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Everything posted by barks62

  1. Does this mean Line 6 will start selling the transmitters again? I broke my transmitter just before this all went down and couldn't find them in the stores anymore. I miss my G10!
  2. I'm wondering the same thing. I love my G10, but I broke the transmitter because I'm an idiot. I tried to buy a new transmitter and they don't seem to be available any more! What's going on? Will they be coming back? How will I be able to wow the crowd with my stage presence without carrying AA batteries now?
  3. I've used my POD for both home recording and for playing live, and there were definitely hurdles to get over with the live sound. My problem was getting my chosen tone to mix well with the rest of the band, because I liked my tone by itself but it disappeared in the mix. I realize you're not having the same problem I had, so I'll just give you some things that I tweaked in order to get a sound that I liked. The most important thing was the microphone choice. I liked the SM57 when I was recording, but with the band that just didn't have enough body, so I tried every different microphone until I found one that carried better. In fact, the mic that I decided on gave my tone a lot of body. I don't love that tone by itself, but with the band it sounds great. (I'd tell you which mic model I use, but I forget, lol). I also went direct into our PA, and I liked that a lot. My goal with using the POD was to not have an amp to lug around, so I just plugged into the mixer and sent it to the mains and the monitors. That's important because the speakers in the mains added some low end for me. Cabinet settings were something that I also tweaked a lot, and I sometimes used dual amps/cabs to give me some more body to the tone. Those are things you can try, but for me the magic really came when I found a mic that sat better in our mix. The last piece of advice I have is, be patient, and tweak as much as you can while you have your live setup there. I did a lot of tweaking at home, then going to practice to see how it sounded, and that's a real pain. Listening on whatever you'll use live is the only way to hear how it will sound, because even FRFR speakers will all sound a little different. I hope this helps. Stay positive. You can definitely use the POD live, it's just a different animal than an amp but to me it's worth the extra effort.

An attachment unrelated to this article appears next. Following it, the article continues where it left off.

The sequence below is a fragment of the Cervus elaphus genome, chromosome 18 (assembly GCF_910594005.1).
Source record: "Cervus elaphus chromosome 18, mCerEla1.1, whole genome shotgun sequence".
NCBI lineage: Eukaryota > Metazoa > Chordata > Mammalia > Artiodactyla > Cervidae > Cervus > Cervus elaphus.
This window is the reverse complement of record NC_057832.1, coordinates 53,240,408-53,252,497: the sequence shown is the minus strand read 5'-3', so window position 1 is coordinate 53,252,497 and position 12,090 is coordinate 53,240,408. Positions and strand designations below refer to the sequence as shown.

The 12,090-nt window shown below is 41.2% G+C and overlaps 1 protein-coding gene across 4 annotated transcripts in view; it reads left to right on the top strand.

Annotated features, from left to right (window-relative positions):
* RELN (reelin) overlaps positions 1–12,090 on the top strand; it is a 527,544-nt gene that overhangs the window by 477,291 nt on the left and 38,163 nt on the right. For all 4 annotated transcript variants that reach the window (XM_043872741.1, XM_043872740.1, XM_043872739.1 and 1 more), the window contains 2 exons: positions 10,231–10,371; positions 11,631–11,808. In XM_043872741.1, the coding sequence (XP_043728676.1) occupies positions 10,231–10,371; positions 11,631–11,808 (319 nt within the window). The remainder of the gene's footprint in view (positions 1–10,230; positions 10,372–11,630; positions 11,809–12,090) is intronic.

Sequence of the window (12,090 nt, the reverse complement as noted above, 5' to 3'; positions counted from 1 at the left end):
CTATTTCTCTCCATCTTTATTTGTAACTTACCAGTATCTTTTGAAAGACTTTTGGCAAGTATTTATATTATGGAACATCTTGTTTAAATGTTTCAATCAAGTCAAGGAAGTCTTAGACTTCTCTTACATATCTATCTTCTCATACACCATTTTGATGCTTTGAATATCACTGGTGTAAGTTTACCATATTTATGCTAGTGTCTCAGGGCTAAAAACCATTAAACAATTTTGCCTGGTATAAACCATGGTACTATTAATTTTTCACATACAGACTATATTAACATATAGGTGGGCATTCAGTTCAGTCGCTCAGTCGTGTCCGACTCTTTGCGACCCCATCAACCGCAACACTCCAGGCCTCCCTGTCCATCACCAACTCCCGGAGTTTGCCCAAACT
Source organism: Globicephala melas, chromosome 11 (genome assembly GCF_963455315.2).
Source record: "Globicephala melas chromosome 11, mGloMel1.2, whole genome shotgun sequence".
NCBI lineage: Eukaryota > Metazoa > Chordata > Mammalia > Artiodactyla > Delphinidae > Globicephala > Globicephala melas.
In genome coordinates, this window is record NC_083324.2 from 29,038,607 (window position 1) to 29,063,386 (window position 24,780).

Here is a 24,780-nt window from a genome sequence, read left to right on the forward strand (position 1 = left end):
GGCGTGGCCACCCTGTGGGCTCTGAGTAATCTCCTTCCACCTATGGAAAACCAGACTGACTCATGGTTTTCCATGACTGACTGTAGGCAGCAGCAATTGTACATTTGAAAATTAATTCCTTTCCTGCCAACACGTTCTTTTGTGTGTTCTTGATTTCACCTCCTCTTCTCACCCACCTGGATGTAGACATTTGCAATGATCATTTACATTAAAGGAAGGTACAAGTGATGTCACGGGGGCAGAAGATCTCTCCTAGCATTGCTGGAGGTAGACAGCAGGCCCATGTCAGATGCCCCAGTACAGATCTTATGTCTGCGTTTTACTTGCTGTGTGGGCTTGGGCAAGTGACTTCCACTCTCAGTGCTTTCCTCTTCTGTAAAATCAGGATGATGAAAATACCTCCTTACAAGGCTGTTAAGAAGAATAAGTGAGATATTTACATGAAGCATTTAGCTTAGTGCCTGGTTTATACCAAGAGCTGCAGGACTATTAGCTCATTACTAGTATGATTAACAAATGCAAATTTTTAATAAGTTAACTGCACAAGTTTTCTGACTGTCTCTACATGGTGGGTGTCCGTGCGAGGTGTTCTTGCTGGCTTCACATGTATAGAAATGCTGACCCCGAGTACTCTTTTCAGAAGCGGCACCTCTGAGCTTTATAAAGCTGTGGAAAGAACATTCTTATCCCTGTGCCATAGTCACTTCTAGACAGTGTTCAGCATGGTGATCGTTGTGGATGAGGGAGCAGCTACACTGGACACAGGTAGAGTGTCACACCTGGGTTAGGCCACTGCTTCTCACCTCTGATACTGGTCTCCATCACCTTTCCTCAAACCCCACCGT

4. It doesn't look like it's plugged in all the way. You need to plug the transmitter in all the way to get it to charge, then you can try to update firmware. It will light up when it is in all the way.
  5. You are very welcome. I'm glad it worked for you!
  6. Does your transmitter ever light up when you put it in the base?
  7. When I first tried to upgrade, I thought it said the same thing. But it was actually telling me the base had no updates available. I had to select the transmitter and then it let me upgrade. So double check that you're looking at the transmitter upgrades and not just the receiver.
  8. I think you fixed it! The only guitar I've been using it in is an Ibanez with a recessed input jack. The G10 doesn't reach far enough when the stock guitar, so I took out the input and put some rubber spacers in there to push the jack out about a half inch. The G10 works, but I think sometimes it wasn't pushing the button quite enough or something. Last night the G10 wouldn't connect, so I pushed the button myself, and it synced up right away. I put it in the guitar and it worked all night. The piece of the puzzle I was missing was the location of the button. Now that I know what to try when it doesn't work, I think I'll be fine. I also have an extension cable I can use in a pinch if it gives me problems at a show. Thanks so much for the info!!
  9. I asked some of this in another thread, but rather than continue to hijack that thread I decided to start my own. The story: I have a Relay G10 that worked like a charm when I first got it. The first week it was flawless, then in the second week I was at practice and the battery ran out. I used a cord for the rest of practice, went home and charged the Relay for a little bit (not a full charge), and it still wouldn't work. When I pulled it out of the base and plugged it into the guitar, the lights on the transmitter and the base would blink like it wasn't syncing. I left it in the charger and went to bed, the next morning it still didn't sync up. But the green light was on the transmitter all night, so I'm wondering if the transmitter charged, stopped charging, then stayed on and the battery drained? When this happened, I charged it again, then took it out when it was done and it worked. I used it for a few days and it was fine, then I left it in the base again before a practice, and when I showed up at practice it once again wouldn't sync. Am I draining the battery by leaving it in the base all the time? What should I do with the transmitter once it is charged? This thing was so easy to use right out of the box that I took it for granted! Now that it's not working, I'm lost. What procedure should I use for charging, syncing, and storing my Relay?